I took another Uber back to my hotel and found they had an honor bar cart set up with an assortment of liquors and also some wines. I took a glass of wine to my room and got hygge.

The next morning was nice and sunny as I walked to Torvehallerne, the large central market. Although there are farmer's stalls here, the market is mainly a collection of delicious food kiosks, coffee shops, and specialty shops. I chose to have coffee and porridge (both of which the Danish are very serious about) at Grod. I grew up thinking porridge was bland and boring; I can assure you that mine with fresh strawberries, skyr, and caramel was anything but.

I went wandering around town, through the Kongens Have (Rosenborg Castle Gardens), and around the central area. One thing that is obvious immediately is that everyone rides their bikes here. I've been to Amsterdam multiple times, and I know that is a primary mode of transport as well, but here it is calm and organized. Even the mailman was on bike!

Caitlin was the first of the girls to land so we met back at my hotel and the two of us went to Schonnemann for very traditional lunch of smørrebrod. This popular spot has been opened since 1877 and serves only lunch, twice a day (11:30-2pm & 2:15-5pm). We got very lucky with the last available table during the first service and had an awesome meal of open-faced sandwiches and schnapps. They are very proud of their 140+ bottles and will happily make recommendations to you. Go here, but make a reservation. We witnessed many people being turned away.

Kate and Forest arrived next and we met them at our Airbnb which was located right on one of the canals and not far from the market. I'd traveled with all of these ladies but this was the first time we were all traveling together! We went out for a walk around town before getting cleaned up, calling an Uber, and heading out to dinner at Relae.

As we arrived a bit early we grabbed some wine across the street at Manfreds, which is under the same ownership. We weren't super happy with our wine but it was a natural one which none of us are big fans of.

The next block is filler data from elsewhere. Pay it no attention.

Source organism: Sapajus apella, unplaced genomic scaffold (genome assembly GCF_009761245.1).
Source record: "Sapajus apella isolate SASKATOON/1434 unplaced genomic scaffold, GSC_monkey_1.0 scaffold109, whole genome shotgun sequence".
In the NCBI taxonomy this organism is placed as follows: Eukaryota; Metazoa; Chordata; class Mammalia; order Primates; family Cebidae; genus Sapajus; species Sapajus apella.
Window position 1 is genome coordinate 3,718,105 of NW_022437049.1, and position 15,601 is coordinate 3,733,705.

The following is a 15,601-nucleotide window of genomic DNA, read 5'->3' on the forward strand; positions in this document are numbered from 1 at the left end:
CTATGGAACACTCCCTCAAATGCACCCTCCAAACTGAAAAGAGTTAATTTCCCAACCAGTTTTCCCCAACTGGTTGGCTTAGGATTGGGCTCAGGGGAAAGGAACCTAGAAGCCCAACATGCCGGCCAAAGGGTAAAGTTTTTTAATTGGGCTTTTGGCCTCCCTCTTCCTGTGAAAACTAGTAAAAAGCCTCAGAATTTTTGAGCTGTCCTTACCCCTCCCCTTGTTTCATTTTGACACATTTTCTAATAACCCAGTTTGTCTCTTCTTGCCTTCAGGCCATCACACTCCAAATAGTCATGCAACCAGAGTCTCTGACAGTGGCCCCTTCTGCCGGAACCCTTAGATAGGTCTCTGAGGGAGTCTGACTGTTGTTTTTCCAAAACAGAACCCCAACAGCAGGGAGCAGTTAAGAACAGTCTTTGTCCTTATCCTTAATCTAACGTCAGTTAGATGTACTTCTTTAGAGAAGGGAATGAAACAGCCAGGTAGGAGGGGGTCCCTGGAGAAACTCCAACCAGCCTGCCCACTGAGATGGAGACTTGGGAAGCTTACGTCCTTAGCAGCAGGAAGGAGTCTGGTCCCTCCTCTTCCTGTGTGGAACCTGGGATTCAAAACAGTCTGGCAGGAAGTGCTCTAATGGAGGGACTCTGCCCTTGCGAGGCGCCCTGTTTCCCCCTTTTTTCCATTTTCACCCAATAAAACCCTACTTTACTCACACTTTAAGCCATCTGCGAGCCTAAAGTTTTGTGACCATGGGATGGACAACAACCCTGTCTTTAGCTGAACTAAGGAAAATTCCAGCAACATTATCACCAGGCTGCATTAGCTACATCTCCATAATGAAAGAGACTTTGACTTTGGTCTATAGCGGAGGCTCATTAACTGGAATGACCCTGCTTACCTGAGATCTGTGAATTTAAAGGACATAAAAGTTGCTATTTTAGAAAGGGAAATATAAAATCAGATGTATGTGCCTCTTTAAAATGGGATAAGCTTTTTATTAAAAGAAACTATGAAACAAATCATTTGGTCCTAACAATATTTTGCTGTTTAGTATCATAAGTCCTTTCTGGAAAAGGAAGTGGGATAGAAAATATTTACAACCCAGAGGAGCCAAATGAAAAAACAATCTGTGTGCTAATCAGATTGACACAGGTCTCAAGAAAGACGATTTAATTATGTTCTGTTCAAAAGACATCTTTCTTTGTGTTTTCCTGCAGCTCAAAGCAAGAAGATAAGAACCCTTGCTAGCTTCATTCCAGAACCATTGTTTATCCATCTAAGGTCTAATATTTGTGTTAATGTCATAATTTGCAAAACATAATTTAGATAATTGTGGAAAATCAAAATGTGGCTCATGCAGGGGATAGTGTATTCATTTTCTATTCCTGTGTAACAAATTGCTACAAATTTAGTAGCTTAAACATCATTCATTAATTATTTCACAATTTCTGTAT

When we sat at Relae we were all super charmed by the space. It's much more casual than most Michelin restaurants, but about the same as the Danish places I'd continue to experience. The tables were custom built with drawers at each diner's seat, holding an array of silverware that we would provide for ourselves throughout the meal.

We had a great time and a great meal. Many hail Relae as their favorite restaurant in CPH, for me it was very good but Amass still gets my vote.

We headed back to our canal and had many rounds of nightcaps while catching up, as girls do.

The next day was our big day, lunch at Norma, the entire reason for the trip!

All Copenhagen photos here.





Monday, March 6, 2017

On the Move in Galicia

Northern Spain Trip Day 3

In the morning we checked out of Casa Rosita and drove to Santiago de Compostela, the end of the Camino de Santiago -a pilgrimage across Northern Spain that hundreds of thousands take yearly. There are different trails that people choose, walking for 20 to 30 days generally, bearing the symbol of the scallop shell on their way to the cathedral. For the next few days we'd be driving along the same route, you just can't drink all this wine and walk that much!

The square and the cathedral here are absolutely gorgeous! We spent quite a bit of time on our own checking out the massive church, also the reported burial site of Saint James the Great. Built in 1211, the church is additionally known for having the largest "Botafumeiro" in the world. Some say this was to clear the air of the body odors of all those pilgrims. Inside and out, this cathedral is filled with amazing sculpture, paintings, architecture, you name it. It's a do-not-miss for sure.

We walked through the square and made our way back to the van, continuing to the Abastos market in the main area of Santiago.

It was a brilliant sunny fall day and the market on this Saturday was absolutely bustling. We checked out the stalls of meat, fish, and produce, and spotted some singers dressed up in medieval costumes making merry before being set up with stools and a table in the middle of the market for a tapas lunch served to us by the chef Iago Pazos from Abastos 2.0.

We drank lots of Godello and had the absolute best pulpo (octopus) I have ever had. Plus it was very amusing to watch the market goers trying to figure out why we were having this very lovely and private lunch.